After we explored inside the church and out we made our way back down the hill to go back home. When we were about to pass through a place in the road, flanked by two massive rocks, a billy-goat came through like gang busters, and stopped when he saw us, sizing us up.  He retreated when the muz took a step forward. Probably smart. If I were a betting woman, I would put my money on the muz. He has been known to head butt bigger animals creatures and knock them down.

This billy-goat and his agile friend proceeded to climb the rock as we passed through the natural gateway.

Rabbit trail....The goats warmed my heart. I grew up on a farm with goats. My grandpa once put me on the back of our kind billy-goat and I held onto the horns. I remember his back being very pointy and not at all comfortable like a horse. End rabbit trail…
On the other side of the towering rock gateway, we were greeted by two village children, the goats caretakers. They said “Dobar Dan” or good day to each of us, and then kept looking back at us.
They were bewildered by my English. I love the wonder in their eyes. I wish I could sit and chat with all of them. I used to be a village child myself. I am pretty sure we have more in common than not! Just a difference of birth place and language.

The walk back to the car was fun, I stopped to take a pic of the same couple of gents making the countries favorite liquor, rakija. (This is pronounced rah-key-a.) One of the men said to me, “Odakle ste?” (Where are you from?) When I said “America”, it was fun to see the reaction on their faces. The village reactions and sweet interactions are so much different from the ones of regular town folks.

This was a magical day.

Knjazevac Charming Beauty

My town is exceptional in its beauty. So much so, that it won an award this year. It will be will be listed in the network of “European Destinations of Excellence” Here are the pics to prove it!
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Above is the Main Street bridge.

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The view of a locals enjoying drinks at Casa Dolce cafe and beyond to St. Georges Church in the distance.

And below a boy casts his fishing line into the Timok River.
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Then there is the iconic opposite side of the Timok. Post card material.

One of my town favorites is the old arch rimmed pavilion. A brilliant place to sit and watch the world go by.

The town is filled with beauty everywhere, sometimes it sneaks up on me.

cool and old

cool and old

See, even the ruins are lovely! And if you look up above the door, you will see it used to be an arched doorway.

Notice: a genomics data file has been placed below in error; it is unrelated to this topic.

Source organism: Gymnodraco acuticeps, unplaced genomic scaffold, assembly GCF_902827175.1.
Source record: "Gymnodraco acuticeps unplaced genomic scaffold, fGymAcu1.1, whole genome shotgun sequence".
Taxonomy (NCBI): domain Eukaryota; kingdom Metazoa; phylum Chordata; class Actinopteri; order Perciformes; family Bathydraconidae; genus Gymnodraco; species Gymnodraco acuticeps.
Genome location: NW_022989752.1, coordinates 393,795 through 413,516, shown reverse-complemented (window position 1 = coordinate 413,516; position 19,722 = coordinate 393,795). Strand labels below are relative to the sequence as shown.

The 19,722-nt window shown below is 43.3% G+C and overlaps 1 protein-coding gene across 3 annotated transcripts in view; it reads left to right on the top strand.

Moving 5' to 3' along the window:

Bright colors, painstaking iron work and carved wood doors create the kind of eye candy that decorates the town.
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This is my town, and it is stunning no matter what the season.
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Even the people are gorgeous and their traditional costumes are fantastic, not to mention the dancing! Anyone for the Kolo? OPA!
Yellow scarves ans red socksIf you are thinking of making the trip to visit us contact one of these agencies, They have English speakers who can help you.

Come visit!  We can chat over coffee, or even better,  Rakija!

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https://www.facebook.com/turistickaorganizacija.opstineknjazevac?fref=nf

https://www.facebook.com/groups/knjazevacinfo/

Dobar Dan Y’all!

 

 

The Healing Power of Nature~in honor of Earth day

I want to urge you to take time to get out and enjoy the feel and smell of the freshness of spring.

Camping in Byron Bay, Austrailia

I have always been in love with the outdoors. I love big water. I was born next to Lake Erie. Later moved to an ocean town.

At the same time I love camping in the wilderness. Walking trails and watching for little critters as I go.

I found the best fit for the two of those loves at Anastasia State park in St. Augustine, FL. I would go there and pitch my little mini tent all alone and just breath for a few days.

Working in the field, Vina, Serbia

At night, on my way to the toilet, I may cross paths with a raccoon or a opossum.Something that people only see on discovery channel or youtube videos. . And there they are in my path.

On our farm here in Serbia, I get my chance for soul breathing every time we go out into the fields. I see birds nests in the trees and on the ground. I see the tracks of wild pigs. I hear the call of birds in the air and the wind in the trees.

A monarch on Milkweed Assateague, Maryland

Soul breathing is something I came up with as I wrote this. It just seems about right. We are animals. Mammals. Our souls know where we belong. And when we are in natural surroundings, it is a bit of good medicine for the soul. Not to mention the vitamin D we get from the sun!

A wild horse that crossed out path. Assateague Island